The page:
Chamberlin joined STG in April 1959; by August he had become acting chief of the Engineering and Contract Administration Division.15 For the next year and half, he directed STG's technical monitoring of Mercury development and production. When, on 1 February 1961, Gilruth assigned him to work on an improved Mercury, Chamberlin remained titular chief of what had since become the Engineering Division  but turned over most of his organization's administrative, technical, and operational matters to his assistants, André J. Meyer, Jr., and William M. Bland, Jr.16 Chamberlin himself went to St. Louis in mid-February; during the next months he actually worked from an office in the McDonnell Aircraft Corporation plant two or three days a week.17
STG's change in status at the beginning of 1961 may have sparked its renewed pursuit of a post-Mercury program. Although located at Langley Research Center in Virginia, STG belonged administratively to Goddard Space Flight Center in Maryland. This clumsy arrangement served no very useful purpose, since the Space Task Group was largely self-directed in any case. So NASA Administrator Keith Glennan announced on 3 January 1961 that STG was henceforth an independent field element, charged not only with managing Mercury but also with planning and carrying out programs "in the general area of manned space flight."18 This was more hope than fact, however; Mercury was still the only approved program, and independence was largely formal. STG stayed at Langley, on which it still depended for much of its support, both technical and administrative.
The union with Langley was the next to go, for a number of compelling reasons: the threatened impact on Langley research of a full-fledged development effort, the strain of fitting a much expanded STG into already cramped Langley quarters, the chance to spread NASA more widely across the country, and the need to move before new programs had progressed to the point where moving would disrupt them.19 These reasons anticipated, rightly as it proved, the President's lunar landing decision. Where to move was settled during the summer of 1961, after a special committee visited 19 possible sites.## 20 Houston won the prize, and the booming space agency joined forces with the booming city.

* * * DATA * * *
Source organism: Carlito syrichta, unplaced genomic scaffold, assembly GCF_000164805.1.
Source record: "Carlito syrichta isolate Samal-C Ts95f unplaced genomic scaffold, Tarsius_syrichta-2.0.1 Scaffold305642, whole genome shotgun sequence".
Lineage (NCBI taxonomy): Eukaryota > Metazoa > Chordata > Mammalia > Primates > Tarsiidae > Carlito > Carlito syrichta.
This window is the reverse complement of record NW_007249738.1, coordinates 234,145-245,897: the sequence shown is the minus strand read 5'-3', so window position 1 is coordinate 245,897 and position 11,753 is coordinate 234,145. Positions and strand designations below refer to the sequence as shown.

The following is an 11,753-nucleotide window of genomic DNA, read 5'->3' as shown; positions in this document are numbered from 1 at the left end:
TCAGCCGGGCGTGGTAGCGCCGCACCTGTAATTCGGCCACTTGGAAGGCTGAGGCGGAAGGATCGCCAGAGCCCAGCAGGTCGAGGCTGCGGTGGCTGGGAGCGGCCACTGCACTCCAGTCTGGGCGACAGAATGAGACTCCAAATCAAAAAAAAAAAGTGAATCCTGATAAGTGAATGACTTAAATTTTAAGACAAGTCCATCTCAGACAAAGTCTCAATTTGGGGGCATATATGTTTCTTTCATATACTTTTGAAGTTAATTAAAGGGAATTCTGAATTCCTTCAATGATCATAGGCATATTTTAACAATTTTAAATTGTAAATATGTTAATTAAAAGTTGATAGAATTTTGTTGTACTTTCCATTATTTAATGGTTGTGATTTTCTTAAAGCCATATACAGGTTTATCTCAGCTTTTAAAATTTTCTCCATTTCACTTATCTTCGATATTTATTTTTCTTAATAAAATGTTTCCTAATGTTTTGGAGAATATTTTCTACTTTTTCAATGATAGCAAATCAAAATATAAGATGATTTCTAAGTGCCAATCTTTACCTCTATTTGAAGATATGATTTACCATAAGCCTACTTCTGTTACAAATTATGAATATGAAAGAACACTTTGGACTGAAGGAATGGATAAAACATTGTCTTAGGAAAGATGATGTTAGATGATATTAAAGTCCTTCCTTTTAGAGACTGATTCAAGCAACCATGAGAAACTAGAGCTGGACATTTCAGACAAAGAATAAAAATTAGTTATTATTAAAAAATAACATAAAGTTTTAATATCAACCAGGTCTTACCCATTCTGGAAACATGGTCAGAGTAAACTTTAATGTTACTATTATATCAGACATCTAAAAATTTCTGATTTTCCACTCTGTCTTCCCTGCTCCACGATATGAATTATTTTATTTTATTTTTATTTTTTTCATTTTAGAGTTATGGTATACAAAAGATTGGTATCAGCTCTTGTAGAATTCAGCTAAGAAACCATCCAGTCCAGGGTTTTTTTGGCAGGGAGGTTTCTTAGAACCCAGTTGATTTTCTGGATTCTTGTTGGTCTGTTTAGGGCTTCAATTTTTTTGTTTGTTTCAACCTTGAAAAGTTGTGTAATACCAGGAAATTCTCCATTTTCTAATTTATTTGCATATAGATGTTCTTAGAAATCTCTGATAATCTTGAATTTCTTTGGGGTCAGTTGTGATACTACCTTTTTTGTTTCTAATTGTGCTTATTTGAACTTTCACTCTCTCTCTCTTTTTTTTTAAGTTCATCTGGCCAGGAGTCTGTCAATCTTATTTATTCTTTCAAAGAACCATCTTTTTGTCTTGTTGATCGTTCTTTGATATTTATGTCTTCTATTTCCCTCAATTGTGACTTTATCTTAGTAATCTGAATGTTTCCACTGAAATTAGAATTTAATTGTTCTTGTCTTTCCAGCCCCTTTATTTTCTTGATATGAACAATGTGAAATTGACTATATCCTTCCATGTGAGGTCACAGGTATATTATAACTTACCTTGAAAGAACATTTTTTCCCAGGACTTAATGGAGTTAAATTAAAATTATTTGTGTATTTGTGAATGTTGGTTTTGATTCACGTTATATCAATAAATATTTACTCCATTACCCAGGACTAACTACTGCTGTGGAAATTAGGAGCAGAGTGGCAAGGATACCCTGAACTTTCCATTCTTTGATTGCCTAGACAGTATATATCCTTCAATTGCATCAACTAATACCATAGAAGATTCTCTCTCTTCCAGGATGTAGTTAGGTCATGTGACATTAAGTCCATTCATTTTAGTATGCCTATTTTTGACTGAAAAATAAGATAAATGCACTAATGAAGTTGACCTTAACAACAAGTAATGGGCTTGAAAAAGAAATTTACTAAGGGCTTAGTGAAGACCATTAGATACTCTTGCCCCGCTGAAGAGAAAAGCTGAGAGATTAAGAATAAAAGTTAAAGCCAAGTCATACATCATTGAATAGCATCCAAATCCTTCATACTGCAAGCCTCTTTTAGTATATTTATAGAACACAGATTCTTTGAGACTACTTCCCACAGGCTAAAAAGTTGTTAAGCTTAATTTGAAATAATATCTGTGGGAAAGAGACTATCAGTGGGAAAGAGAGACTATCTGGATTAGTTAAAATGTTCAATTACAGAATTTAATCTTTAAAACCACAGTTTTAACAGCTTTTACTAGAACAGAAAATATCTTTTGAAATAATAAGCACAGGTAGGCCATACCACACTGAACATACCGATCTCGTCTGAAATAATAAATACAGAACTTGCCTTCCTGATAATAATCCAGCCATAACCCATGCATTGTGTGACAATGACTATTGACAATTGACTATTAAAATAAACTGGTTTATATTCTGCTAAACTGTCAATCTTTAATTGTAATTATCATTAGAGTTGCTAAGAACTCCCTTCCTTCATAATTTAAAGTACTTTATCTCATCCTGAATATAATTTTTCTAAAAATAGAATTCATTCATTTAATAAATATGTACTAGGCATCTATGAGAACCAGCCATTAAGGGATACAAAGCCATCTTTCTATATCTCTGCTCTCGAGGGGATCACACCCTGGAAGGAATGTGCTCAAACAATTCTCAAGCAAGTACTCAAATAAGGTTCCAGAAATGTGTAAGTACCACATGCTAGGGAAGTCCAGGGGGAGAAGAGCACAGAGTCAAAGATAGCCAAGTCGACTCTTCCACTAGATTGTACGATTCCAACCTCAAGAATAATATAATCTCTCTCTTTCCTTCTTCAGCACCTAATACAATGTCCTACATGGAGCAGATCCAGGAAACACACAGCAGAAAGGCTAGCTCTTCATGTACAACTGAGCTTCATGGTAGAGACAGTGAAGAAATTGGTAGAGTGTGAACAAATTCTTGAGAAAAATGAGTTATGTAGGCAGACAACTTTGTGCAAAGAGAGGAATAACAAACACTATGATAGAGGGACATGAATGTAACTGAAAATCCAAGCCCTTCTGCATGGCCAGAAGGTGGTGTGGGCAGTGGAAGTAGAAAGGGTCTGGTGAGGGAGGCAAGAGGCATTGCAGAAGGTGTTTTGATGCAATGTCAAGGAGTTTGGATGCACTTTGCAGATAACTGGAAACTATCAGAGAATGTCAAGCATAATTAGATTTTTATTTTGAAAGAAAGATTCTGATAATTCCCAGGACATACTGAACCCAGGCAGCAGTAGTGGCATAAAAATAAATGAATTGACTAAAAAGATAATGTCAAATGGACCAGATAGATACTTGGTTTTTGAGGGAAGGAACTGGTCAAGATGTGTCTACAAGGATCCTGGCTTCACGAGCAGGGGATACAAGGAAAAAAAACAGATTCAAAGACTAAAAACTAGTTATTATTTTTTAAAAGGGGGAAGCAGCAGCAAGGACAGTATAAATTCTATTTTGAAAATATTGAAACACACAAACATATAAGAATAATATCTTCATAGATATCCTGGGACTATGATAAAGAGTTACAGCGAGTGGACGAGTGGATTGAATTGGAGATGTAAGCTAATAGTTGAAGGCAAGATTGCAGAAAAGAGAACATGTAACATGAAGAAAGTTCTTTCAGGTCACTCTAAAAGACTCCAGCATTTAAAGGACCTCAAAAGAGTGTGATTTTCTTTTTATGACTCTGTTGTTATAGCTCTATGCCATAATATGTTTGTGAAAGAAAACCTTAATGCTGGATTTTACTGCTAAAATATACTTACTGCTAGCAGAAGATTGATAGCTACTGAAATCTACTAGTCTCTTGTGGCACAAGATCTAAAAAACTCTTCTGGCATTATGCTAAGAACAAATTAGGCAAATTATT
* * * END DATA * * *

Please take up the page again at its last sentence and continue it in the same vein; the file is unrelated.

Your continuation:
That massive expansion, which saw the tripling of both the manned space flight program and the center in charge of it, had been well prepared. NASA's first two years had seen most of the relevant issues raised, many of the answers suggested. Nothing had been decided beyond recall, but the channels were carved into which later events flowed. In the first half of 1961, some channels broadened, others dwindled and vanished. Before the summer was over, a far larger, far more complex, and far more costly manned space Right program emerged. An enormous lunar project had joined Mercury and a third project stood in the wings, justified by the needs of Apollo but growing out of the technology of Mercury.
* NASA Headquarters had been reorganized in December 1959, largely in anticipation of the transfer of Wernher von Braun's Development Operations Division from the Army. The major change was the establishment of a new program office, the Office of Launch Vehicle Programs, which assumed jurisdiction over the Huntsville facility (later the George C. Marshall Space Flight Center) as well as substantial launch facilities at Cape Canaveral. This launch facility, the Missile Firing Laboratory, was combined with NASA's Atlantic Missile Range Operations Office (a liaison group between NASA and the Air Force) in June 1960 to form the Launch Operations Directorate, a semi-autonomous unit of Marshall. Director of the new Headquarters office was Don R. Ostrander, a Air Force major general who had been acting head of the Advanced Research Projects Agency, the Department of Defense unit responsible for Saturn. Ostrander's staff consisted of some 25 people from the Office of Space Flight Development, which now became the Office of Space Flight Programs, still directed by Abe Silverstein. Ira Abbott's Office of Aeronautical and Space Research now became the Office of Advanced Research Programs. In March 1960 NASA established a fourth technical program office under Clark T. Randt, the Office of Life Sciences Programs. Albert F. Siepert's Office of Business Administration changed neither its name nor its function during this period.
** In October 1960, Low had formed a small working group to lay out a preliminary program for manned lunar landing. This group comprised Eldon Hall (Office of Launch Vehicle Programs), Oran W. Nicks, and John H. Disher (both of the Office of Space Flight Programs). At the SEPC meeting in January 1961, Maxime Faget (Space Task Group) spoke on Apollo, Melvyn Savage (Office of Launch Vehicle Programs) on direct ascent, Wernher von Braun (Marshall Space Flight Center) on Earth orbit rendezvous, and John Houbolt (Langley Research Center) on lunar orbit rendezvous.